Note as of June 17, 2015: I shouldn’t be so rah-rah about their reversing this decision because there could be more to the story. Measures should not be forced on others collectively–this could be a problem–but this reversal seems to be a good human-centered decision. However, I’m even more suspicious of the reason they banned DDT for malaria use because I know there have been ongoing depopulation efforts. Governments allow toxic chemicals in everything else however (fluoride, BPAs, etc., in water, food, vaccines, perfumes, personal care, plastics) that would be in effect banned or restricted in a society based on natural rights protections in which people were held accountable via the legal system for causing harm.
WHO backs DDT for malaria control
news.bbc.co.uk, Sep 15 ’06
The World Health Organization (WHO) has reversed a 30-year policy by endorsing the use of DDT for malaria control.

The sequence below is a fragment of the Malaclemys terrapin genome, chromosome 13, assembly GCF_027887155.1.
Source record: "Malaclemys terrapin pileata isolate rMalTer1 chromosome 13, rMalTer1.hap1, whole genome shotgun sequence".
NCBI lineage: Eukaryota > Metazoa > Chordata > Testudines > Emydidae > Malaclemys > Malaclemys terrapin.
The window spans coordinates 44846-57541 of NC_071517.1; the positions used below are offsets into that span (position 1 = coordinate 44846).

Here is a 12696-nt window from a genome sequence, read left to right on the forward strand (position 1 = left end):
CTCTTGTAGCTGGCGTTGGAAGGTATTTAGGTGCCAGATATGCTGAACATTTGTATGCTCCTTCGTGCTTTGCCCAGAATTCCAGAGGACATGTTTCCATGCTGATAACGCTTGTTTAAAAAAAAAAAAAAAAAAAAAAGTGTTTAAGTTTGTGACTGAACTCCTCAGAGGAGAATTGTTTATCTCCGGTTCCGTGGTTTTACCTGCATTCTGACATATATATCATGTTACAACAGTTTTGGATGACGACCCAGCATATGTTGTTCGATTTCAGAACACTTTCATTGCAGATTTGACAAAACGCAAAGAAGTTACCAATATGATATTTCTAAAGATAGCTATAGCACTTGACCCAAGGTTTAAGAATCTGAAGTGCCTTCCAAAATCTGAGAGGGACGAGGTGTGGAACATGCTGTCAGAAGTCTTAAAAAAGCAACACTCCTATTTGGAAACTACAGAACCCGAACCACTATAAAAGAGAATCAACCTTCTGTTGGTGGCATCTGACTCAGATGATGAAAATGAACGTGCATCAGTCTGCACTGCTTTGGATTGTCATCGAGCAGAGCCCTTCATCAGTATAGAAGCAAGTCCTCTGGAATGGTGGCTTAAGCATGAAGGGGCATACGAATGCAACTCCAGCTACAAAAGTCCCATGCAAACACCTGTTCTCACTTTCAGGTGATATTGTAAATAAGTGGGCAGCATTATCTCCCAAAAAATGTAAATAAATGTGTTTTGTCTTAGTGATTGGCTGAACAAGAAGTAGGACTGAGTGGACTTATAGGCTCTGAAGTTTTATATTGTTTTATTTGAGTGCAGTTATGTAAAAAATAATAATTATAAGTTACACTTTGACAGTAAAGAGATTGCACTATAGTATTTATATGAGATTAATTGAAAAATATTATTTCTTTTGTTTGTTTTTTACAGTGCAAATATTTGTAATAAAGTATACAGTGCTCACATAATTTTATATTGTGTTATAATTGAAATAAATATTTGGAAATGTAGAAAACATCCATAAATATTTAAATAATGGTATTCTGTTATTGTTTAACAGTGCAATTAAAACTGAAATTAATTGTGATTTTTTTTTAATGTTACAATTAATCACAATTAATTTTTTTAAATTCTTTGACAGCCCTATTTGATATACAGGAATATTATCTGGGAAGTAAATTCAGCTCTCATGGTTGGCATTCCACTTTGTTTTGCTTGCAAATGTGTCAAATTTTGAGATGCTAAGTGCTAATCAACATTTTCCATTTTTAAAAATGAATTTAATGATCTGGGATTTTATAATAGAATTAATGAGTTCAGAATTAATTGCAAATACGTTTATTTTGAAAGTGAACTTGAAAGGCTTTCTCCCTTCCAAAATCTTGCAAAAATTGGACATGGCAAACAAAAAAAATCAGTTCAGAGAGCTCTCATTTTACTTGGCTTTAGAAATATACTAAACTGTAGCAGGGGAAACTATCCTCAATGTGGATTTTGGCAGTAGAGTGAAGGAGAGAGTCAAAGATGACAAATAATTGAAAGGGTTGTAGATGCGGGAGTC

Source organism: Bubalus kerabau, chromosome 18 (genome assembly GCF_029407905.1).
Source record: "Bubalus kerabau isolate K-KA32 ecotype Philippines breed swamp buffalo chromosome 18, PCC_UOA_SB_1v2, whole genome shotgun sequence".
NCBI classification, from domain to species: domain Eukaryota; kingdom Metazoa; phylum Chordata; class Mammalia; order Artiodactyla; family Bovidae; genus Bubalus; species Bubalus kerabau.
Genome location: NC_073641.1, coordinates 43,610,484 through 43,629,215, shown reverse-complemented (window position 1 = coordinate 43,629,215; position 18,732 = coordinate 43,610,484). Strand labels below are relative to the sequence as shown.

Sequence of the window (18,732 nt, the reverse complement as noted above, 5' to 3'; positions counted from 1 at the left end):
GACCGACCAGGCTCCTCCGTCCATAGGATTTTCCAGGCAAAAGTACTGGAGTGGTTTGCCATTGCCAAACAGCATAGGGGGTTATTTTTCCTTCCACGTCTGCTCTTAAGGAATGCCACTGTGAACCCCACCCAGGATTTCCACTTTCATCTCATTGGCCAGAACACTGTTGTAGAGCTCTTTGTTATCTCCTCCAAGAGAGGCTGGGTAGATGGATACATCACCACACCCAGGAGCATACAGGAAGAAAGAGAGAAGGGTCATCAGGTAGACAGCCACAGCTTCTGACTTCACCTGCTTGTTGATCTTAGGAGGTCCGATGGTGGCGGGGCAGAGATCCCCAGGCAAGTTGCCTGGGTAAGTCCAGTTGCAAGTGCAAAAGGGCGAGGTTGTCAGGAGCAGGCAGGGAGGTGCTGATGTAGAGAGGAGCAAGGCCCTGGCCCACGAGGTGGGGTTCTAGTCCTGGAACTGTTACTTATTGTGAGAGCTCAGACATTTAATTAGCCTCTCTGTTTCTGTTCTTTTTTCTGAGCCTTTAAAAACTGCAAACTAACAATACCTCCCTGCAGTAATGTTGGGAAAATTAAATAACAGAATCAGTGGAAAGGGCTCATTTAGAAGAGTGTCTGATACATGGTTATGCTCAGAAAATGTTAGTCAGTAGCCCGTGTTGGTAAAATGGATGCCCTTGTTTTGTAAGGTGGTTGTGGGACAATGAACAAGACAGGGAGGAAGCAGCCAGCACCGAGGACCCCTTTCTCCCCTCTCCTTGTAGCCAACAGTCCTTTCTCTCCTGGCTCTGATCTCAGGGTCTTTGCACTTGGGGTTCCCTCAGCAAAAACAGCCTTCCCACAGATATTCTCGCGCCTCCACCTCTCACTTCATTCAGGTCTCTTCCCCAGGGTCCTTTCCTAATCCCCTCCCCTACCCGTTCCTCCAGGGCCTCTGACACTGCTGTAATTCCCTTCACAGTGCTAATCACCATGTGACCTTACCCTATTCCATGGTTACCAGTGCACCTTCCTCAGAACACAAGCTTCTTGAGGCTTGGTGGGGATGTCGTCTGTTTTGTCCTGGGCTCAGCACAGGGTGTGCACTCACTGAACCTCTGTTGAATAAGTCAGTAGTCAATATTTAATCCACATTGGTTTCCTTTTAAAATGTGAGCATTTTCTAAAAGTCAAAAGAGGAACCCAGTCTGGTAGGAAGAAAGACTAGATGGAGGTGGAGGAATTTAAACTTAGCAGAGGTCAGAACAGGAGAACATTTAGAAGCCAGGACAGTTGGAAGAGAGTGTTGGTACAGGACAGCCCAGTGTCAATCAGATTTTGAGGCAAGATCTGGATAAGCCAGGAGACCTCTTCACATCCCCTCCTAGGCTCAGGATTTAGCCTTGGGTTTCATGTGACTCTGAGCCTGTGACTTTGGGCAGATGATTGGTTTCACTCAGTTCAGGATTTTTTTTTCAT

…WHO says there is no health risk, and DDT should rank with bednets and drugs as a tool for combating malaria, which kills more than one million each year.
…A number of countries banned it, and in 2004 the global treaty on Persistent Organic Pollutants (POPs) made the prohibition global – except for a clause allowing its manufacture and use in disease control.
Permission has been granted by WHO for millions of people to live again!
WHO promotes indoor spraying with insecticides to fight malaria
www.who.int, Sep 15 ’06
Nearly thirty years after phasing out the widespread use of indoor spraying with DDT and other insecticides to control malaria, the World Health Organization (WHO) today announced that this intervention will once again play a major role in its efforts to fight the disease.
So will the governments and agencies who banned this chemical be held accountable? No.